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(b) price of securities of the Central Government or a State Government or of such securities
of a local authority as may be specified in this behalf by the Central Government,

(c) price of foreign securities,

(d) foreign exchange rate,

(e) index of rates or prices,

(f) credit rating or credit index,

(g) price of gold or silver coins, or gold or silver bullion, or

(h) any other variable of similar nature.

Such a definition expands the scope of derivatives and leaves an open ended determination of
instruments’ value to be dependent on any other variable. Could such variable possible
include undetermined and yearning decision of the parties in transaction? It would be difficult
to conclude that the legislative intent behind the above legislation was wide enough to
accommodate such virtual and de-regulated currencies like bitcoin.

[4] Payment and Settlement Systems Act, 2007

This legislation has the objective to bring the payment systems involved in the issuance of
prepaid payment instruments under the regulatory jurisdiction of the RBI. The act authorises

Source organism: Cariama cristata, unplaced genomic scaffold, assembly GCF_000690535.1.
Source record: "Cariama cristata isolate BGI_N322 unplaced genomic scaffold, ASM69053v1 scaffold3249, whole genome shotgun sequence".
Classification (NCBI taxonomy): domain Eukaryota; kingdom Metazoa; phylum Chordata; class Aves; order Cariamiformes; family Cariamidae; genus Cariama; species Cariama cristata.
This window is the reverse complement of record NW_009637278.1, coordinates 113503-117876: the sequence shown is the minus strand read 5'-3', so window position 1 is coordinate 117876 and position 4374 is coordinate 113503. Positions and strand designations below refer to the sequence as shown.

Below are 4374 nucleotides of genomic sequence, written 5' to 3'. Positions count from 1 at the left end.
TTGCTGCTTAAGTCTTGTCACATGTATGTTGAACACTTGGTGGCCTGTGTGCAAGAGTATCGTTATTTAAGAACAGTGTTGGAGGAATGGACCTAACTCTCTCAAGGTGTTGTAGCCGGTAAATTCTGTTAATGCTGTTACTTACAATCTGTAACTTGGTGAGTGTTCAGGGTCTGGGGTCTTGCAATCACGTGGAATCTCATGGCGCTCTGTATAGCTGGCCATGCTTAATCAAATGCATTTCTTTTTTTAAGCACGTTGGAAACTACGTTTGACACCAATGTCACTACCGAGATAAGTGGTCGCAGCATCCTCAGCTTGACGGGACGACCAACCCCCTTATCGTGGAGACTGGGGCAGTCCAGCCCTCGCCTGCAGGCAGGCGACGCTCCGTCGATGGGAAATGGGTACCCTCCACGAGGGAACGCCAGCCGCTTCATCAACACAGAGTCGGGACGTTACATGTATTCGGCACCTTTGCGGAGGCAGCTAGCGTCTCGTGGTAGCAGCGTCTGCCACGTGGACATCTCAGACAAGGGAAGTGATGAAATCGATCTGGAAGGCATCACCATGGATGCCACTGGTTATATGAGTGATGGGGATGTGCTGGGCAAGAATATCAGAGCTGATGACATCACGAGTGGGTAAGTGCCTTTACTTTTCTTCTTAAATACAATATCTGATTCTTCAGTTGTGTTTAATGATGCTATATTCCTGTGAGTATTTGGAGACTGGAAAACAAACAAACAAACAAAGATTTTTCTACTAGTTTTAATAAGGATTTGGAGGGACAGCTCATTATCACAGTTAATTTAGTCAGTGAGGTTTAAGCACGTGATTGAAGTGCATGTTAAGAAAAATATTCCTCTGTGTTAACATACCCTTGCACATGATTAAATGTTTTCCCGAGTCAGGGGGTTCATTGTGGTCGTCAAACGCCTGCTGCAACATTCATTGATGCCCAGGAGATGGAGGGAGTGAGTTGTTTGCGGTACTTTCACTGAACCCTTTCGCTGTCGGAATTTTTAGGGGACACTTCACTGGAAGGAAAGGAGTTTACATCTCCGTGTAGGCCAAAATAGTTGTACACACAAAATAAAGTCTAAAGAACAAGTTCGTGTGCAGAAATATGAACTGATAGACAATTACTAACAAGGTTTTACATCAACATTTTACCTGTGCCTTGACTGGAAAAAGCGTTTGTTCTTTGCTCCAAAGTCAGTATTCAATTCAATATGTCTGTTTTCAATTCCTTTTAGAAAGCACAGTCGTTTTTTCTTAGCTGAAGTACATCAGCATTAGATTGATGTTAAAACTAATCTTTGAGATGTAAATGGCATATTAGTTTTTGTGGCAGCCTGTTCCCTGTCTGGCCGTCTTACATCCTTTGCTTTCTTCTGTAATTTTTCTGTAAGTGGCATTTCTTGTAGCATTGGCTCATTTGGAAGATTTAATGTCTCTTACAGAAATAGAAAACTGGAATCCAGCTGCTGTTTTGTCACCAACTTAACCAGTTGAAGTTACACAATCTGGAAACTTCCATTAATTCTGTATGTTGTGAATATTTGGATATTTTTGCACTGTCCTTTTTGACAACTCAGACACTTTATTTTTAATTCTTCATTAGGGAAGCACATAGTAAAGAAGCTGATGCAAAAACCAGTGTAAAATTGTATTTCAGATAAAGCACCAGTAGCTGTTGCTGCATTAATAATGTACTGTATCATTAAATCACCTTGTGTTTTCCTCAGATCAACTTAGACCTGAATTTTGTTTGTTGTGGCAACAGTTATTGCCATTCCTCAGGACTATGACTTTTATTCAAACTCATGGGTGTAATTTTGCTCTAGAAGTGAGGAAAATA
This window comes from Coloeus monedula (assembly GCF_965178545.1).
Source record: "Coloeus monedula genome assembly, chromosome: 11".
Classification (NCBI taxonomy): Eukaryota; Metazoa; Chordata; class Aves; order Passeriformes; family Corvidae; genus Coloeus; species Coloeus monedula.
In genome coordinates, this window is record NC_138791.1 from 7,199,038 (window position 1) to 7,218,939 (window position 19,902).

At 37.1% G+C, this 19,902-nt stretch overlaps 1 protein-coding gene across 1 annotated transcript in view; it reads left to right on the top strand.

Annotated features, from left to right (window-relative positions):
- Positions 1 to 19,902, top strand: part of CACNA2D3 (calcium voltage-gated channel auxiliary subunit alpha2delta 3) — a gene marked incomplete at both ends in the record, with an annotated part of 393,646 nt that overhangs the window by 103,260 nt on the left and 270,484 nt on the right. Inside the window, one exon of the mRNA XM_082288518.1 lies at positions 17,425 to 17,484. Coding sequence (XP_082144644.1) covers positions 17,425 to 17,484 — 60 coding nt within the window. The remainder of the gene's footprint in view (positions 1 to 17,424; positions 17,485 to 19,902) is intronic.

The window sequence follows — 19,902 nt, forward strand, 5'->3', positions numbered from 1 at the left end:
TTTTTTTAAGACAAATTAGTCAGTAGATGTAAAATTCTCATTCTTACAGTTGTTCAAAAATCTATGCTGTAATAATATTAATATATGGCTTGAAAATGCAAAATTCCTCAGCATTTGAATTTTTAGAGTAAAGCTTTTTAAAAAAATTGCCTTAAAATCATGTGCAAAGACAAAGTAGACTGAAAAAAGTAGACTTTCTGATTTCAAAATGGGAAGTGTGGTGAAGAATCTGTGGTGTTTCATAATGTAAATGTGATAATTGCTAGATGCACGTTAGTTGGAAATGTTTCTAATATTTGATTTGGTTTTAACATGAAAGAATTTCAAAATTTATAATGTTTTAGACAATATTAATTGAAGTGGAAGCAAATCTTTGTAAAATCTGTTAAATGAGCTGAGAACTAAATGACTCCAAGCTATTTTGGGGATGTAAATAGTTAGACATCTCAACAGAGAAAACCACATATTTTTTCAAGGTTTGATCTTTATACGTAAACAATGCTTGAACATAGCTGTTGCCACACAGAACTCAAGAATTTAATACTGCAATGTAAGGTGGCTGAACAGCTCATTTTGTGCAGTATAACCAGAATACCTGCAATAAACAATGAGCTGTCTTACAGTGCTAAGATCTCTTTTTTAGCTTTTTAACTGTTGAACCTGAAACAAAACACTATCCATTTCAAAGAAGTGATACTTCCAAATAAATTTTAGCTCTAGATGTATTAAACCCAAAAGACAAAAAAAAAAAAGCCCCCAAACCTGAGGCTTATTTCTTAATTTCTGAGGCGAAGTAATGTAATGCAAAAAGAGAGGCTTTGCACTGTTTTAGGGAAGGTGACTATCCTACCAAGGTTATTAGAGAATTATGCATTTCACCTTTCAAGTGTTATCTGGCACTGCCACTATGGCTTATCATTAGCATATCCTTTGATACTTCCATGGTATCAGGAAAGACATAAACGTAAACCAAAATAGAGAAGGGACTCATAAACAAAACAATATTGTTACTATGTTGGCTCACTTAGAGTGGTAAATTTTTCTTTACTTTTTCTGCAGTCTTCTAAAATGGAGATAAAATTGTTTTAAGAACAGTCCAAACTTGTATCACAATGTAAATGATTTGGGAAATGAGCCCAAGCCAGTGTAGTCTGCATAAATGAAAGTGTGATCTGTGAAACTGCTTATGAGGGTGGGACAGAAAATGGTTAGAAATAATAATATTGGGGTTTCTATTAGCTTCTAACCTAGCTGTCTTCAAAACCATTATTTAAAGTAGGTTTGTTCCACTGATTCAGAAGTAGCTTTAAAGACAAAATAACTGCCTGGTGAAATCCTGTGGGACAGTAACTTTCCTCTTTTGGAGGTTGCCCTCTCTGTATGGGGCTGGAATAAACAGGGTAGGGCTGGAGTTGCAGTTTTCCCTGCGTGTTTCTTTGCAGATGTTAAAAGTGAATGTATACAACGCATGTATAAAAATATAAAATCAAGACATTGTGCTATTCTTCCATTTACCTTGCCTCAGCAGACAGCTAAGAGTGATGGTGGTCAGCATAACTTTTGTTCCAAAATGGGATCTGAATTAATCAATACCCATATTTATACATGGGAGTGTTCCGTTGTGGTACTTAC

regulation and issuing of policy making guidelines that would govern instruments like, Apple
wallet, PayPal, Mobi-wallets etc.

The relevant Section 18 of the said act reads as follows, “Without prejudice to the provisions
of the foregoing, the Reserve Bank may, if it is satisfied that for the purpose of enabling it to
regulate the payment systems or in the interest of management or operation of any of the
payment systems or in public interest, it is necessary so to do, lay down policies relating to
the regulation of payment systems including electronic, non-electronic, domestic and
international payment systems affecting domestic transactions and give such directions in
writing as it may consider necessary to system providers or the system participants or any
other person either generally or to any such agency and in particular, pertaining to the
conduct of business relating to payment systems.”

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The policy draft issued under the power of Section 18 touches on the element of exploring
new options where the value is to be determined by the value stored on the instrument. In
quotes the policy is worded as, “Pre-paid payment instruments are payment instruments that
facilitate purchase of goods and services against the value stored on such instruments. The
value stored on such instruments represents the value paid for by the holders by cash, by
debit to a bank account, or by credit card.” In wide interpretation the side policy making
power could well be utilized to incorporate un-regulated currencies. That challenge would be